Thad and I have been doing some shopping – mainly to turn a room in our home into his “Manetarium”, “Bunker”, “HQ”, “The Men Den”, “Zen Den”, “The Lodge”, “The Annex”, or “The Mantuary (Sanctuary)”. It has required immense research on the internet, and driving to furniture stores to decide exactly what he wanted in “his” room. And while it was fun picking out the furniture, it was painstaking to figure out what kind of furniture we wanted in the first place. Did we want a sofa bed so that we could still utilize it as a guest bedroom? Or did we want recliners? Should we get new bookshelves for his vast collection of Movie DVD’s or keep the old ones and design around them? Do we hang the TV on the wall or sit it on a media cabinet? Sometimes, it felt painful but now that its coming together we are excited at the prospect of a new room.
It got me thinking how it is with choosing a doctor. It required a lot of internet research into the doctor’s training, skills, specialty and practice. We spent time asking friends, family and associates as to why they like their doctor. And we had to decide what we wanted as a doctor in the long term.
Finding a husband or wife can seem a whole lot easier than finding the right doctor. Try to remember how hard you worked to find that special person. You find out all you can about your potential paramour through school, friends, neighbors, and church, and then you spend time together asking all the right questions and sharing mutual interests. You put forth an inordinate amount of time and energy.
It takes the same kind of dedication and time to find health-care providers who are suitable for you and your physical needs. Receiving good medical care can be a daunting task. Do not get discouraged.
The difference between finding a spouse and finding a good health-care professional is that as a patient, you are the consumer, and the health-care system and providers are a commodity. Do not forget that.
Below are six general guidelines to help you navigate this pursuit.
- Identify your ideal providers—Take some time to think about what you want most in a doctor. Trust, good communication skills, and availability should be at the top of your list. Do you want a female or male physician? Do you want this skilled professional to be a part of a large practice or a solo practice? What health insurance coverage does the doctor accept, and does he or she accept your insurance? Is the office convenient to where you live? Is the physician on staff at the hospital of your choice?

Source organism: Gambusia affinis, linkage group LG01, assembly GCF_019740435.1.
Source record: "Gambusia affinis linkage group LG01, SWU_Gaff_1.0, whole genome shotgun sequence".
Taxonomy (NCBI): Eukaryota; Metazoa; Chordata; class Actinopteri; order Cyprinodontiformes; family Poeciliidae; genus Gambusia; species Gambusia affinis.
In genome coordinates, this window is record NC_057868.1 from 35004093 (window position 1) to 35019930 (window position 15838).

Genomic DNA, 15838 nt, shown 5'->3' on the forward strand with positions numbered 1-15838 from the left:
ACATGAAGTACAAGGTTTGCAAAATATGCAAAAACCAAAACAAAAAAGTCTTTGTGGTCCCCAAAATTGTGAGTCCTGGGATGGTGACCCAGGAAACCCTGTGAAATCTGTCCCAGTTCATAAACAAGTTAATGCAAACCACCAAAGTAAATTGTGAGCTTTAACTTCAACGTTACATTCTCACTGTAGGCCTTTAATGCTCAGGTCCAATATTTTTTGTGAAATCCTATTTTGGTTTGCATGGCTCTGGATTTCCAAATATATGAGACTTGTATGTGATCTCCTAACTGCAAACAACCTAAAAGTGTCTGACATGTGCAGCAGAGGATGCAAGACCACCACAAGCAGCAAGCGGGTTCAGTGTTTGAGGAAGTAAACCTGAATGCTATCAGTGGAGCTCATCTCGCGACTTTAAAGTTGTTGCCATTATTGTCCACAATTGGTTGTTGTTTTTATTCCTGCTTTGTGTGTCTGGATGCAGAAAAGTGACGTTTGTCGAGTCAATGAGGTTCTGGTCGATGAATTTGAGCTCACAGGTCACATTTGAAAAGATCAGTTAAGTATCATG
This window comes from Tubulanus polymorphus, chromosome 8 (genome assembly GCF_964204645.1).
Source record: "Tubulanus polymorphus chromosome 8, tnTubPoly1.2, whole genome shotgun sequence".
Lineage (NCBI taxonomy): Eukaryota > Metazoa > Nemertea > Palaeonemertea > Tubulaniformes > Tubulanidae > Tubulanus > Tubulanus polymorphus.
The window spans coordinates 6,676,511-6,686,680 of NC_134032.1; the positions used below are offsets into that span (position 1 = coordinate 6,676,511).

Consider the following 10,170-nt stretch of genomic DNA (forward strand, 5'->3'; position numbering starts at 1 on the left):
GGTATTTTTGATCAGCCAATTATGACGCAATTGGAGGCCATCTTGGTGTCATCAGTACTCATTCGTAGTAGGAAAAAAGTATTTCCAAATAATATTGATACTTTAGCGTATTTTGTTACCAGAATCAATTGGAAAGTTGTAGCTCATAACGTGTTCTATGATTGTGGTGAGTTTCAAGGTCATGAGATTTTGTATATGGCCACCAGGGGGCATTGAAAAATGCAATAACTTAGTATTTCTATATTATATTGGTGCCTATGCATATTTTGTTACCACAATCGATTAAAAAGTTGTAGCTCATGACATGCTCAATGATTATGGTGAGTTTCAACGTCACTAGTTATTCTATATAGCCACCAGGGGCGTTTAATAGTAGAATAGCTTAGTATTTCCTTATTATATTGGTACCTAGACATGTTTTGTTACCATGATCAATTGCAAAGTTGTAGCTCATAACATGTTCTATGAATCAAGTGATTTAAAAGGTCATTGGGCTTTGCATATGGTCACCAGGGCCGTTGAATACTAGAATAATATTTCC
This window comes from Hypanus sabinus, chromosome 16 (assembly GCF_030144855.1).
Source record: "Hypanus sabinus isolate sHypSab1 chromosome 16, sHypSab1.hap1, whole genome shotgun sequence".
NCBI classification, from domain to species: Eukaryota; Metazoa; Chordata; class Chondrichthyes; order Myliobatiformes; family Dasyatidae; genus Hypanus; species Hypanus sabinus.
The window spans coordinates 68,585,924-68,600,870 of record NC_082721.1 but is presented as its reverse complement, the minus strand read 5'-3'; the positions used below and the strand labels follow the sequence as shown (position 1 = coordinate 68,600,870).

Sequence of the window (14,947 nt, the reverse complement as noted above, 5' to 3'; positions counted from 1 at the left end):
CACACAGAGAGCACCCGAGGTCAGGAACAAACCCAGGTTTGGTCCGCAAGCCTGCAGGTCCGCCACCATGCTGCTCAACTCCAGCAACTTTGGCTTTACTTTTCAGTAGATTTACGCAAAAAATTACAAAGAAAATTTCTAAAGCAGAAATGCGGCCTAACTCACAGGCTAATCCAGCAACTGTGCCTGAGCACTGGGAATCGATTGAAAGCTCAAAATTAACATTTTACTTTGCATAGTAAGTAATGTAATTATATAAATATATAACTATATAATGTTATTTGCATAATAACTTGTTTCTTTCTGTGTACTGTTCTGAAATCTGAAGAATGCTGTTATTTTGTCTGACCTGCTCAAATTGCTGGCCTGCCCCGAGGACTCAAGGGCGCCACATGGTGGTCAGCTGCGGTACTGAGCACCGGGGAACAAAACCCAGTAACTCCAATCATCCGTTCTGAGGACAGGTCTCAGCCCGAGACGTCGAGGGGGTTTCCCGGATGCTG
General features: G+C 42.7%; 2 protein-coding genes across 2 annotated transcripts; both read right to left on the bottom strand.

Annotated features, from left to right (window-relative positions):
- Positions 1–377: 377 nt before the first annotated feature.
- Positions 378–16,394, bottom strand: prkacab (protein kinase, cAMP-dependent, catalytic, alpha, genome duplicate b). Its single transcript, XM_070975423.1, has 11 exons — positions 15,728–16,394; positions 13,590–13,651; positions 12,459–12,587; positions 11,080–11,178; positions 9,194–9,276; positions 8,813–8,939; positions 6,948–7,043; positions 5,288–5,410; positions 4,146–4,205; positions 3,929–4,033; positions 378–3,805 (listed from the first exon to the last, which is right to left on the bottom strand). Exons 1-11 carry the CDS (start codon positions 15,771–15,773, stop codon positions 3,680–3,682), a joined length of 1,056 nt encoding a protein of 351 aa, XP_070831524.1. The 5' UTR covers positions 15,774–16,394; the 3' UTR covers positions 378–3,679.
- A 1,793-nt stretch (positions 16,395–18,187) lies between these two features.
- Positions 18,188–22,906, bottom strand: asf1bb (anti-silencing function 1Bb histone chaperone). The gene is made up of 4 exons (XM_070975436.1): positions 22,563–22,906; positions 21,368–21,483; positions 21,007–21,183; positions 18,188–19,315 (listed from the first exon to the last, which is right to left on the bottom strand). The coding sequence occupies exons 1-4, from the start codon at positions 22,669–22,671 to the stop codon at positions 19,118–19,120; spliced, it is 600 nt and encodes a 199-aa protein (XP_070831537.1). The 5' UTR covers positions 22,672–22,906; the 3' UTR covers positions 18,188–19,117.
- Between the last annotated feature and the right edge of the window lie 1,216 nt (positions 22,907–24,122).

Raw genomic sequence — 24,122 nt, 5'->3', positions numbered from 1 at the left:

- Find those providers—Network with trusted friends, family members, work associates, and other people you trust, and ask them for recommendations. Also ask why they recommend those providers.
- Do some research—Once you have a list of possible candidates, call their offices. Pay attention to the way you are treated, and ask the following questions:
- What are the office hours? (Note how many days a week the office is open and how many locations there are.)
- What is the doctor’s specialty?
- At which hospitals does he or she have privileges? Does the hospital have a good reputation?
- As a patient, is it possible to call and speak with a doctor to ask a question?
- How far in advance do I have to make an appointment?
- What is the average wait time in the office?
- What is the average length of a visit with the doctor?
If the doctor is unavailable or out of town, is there a doctor on call or are is it their protocol to send you to the emergency room?
- You can check a doctor’s credentials by contacting the following:
- American Board of Medical Specialties (for doctors who are board-certified in a specialty)—866-275-2267 or www.abms.org.
- The American Medical Association website, AMA Physician Select, www.ama-assn.org/aps/amahg.htm
- Check to see if a doctor has a pending disciplinary action by contacting your state medical licensing board. Look on line, in your phone directory under the state government listings, or call directory assistance.
- Once you have done your research, make an appointment with the physician of your choice. During this office visit, pay attention to how the medical assistants and nurses treat you. If there is a delay in seeing the doctor, find out the reason for the delay: has your name been overlooked, have there been several emergencies that day, or is the physician delayed at the hospital or in surgery? During your visit with the physician, be sure to ask about his or her medical training, how the doctor became interested in that field of practice, and the manner in which the doctor listens and speaks to you. Notice how he or she maintains eye contact with you and whether he or she continues listening to you while entering data into the Electronic Medical Record).
- Finally, review all the information you have gathered. Does the doctor fit your needs? Do you feel that you and the physician can work together well in caring for your health needs? Do not be afraid to trust your instincts. You’ve done the research, and you’ve kept your records. You should feel confident in your decision.
Whether you are shopping for furniture, that special someone or a doctor, think about what you want and don’t want as your physician. Do your due diligence. You don’t want to end up with someone you can’t live with.
P.S. What would you call Thad’s Room? If we choose your choice, receive a free copy of my book Surviving Medical Mayhem – Laughing When It hurts.
Thank you for reading my post. If you have found it encouraging please consider liking, commenting or sharing it. Feel free to even re-blog – may these words take flight!
I have additional insights I’d love to share with you found in the pages of my debut book: Surviving Medical Mayhem – Laughing When It Hurts. To order a copy or learn more go to my website at www.lorettaschoen.com
Blessings for Health & Wellness.